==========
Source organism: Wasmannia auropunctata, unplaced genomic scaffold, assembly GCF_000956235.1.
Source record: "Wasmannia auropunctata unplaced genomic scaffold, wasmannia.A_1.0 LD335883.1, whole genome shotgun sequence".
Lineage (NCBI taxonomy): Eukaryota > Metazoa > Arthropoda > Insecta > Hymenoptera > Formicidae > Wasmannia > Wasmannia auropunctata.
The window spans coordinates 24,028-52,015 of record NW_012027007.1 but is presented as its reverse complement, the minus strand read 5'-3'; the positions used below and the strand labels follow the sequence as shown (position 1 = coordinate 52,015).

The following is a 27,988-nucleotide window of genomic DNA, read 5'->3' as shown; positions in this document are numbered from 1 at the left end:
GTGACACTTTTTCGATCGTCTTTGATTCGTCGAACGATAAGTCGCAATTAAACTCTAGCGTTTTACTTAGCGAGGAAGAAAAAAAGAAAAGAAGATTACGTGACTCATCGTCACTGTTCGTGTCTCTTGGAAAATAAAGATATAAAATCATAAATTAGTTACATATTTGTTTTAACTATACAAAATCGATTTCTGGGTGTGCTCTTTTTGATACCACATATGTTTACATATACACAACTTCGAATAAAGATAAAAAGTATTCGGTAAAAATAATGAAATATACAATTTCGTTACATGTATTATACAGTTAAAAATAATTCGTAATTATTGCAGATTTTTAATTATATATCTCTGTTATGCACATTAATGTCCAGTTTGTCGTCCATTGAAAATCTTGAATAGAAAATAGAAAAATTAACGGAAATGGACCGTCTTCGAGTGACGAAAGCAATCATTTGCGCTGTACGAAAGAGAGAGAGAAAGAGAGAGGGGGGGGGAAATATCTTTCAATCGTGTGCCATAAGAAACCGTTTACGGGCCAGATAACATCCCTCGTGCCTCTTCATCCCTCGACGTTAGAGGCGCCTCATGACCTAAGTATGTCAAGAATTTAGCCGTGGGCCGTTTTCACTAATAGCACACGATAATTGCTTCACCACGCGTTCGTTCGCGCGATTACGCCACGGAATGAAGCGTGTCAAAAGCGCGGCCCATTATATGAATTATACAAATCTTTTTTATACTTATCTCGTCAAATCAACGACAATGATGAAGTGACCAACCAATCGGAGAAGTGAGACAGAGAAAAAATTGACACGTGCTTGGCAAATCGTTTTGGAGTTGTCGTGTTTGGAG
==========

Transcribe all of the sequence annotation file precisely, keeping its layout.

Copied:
Source organism: Wasmannia auropunctata, unplaced genomic scaffold, assembly GCF_000956235.1.
Source record: "Wasmannia auropunctata unplaced genomic scaffold, wasmannia.A_1.0 LD335883.1, whole genome shotgun sequence".
Lineage (NCBI taxonomy): Eukaryota > Metazoa > Arthropoda > Insecta > Hymenoptera > Formicidae > Wasmannia > Wasmannia auropunctata.
The window spans coordinates 24,028-52,015 of record NW_012027007.1 but is presented as its reverse complement, the minus strand read 5'-3'; the positions used below and the strand labels follow the sequence as shown (position 1 = coordinate 52,015).

The following is a 27,988-nucleotide window of genomic DNA, read 5'->3' as shown; positions in this document are numbered from 1 at the left end:
GTGACACTTTTTCGATCGTCTTTGATTCGTCGAACGATAAGTCGCAATTAAACTCTAGCGTTTTACTTAGCGAGGAAGAAAAAAAGAAAAGAAGATTACGTGACTCATCGTCACTGTTCGTGTCTCTTGGAAAATAAAGATATAAAATCATAAATTAGTTACATATTTGTTTTAACTATACAAAATCGATTTCTGGGTGTGCTCTTTTTGATACCACATATGTTTACATATACACAACTTCGAATAAAGATAAAAAGTATTCGGTAAAAATAATGAAATATACAATTTCGTTACATGTATTATACAGTTAAAAATAATTCGTAATTATTGCAGATTTTTAATTATATATCTCTGTTATGCACATTAATGTCCAGTTTGTCGTCCATTGAAAATCTTGAATAGAAAATAGAAAAATTAACGGAAATGGACCGTCTTCGAGTGACGAAAGCAATCATTTGCGCTGTACGAAAGAGAGAGAGAAAGAGAGAGGGGGGGGGAAATATCTTTCAATCGTGTGCCATAAGAAACCGTTTACGGGCCAGATAACATCCCTCGTGCCTCTTCATCCCTCGACGTTAGAGGCGCCTCATGACCTAAGTATGTCAAGAATTTAGCCGTGGGCCGTTTTCACTAATAGCACACGATAATTGCTTCACCACGCGTTCGTTCGCGCGATTACGCCACGGAATGAAGCGTGTCAAAAGCGCGGCCCATTATATGAATTATACAAATCTTTTTTATACTTATCTCGTCAAATCAACGACAATGATGAAGTGACCAACCAATCGGAGAAGTGAGACAGAGAAAAAATTGACACGTGCTTGGCAAATCGTTTTGGAGTTGTCGTGTTTGGAG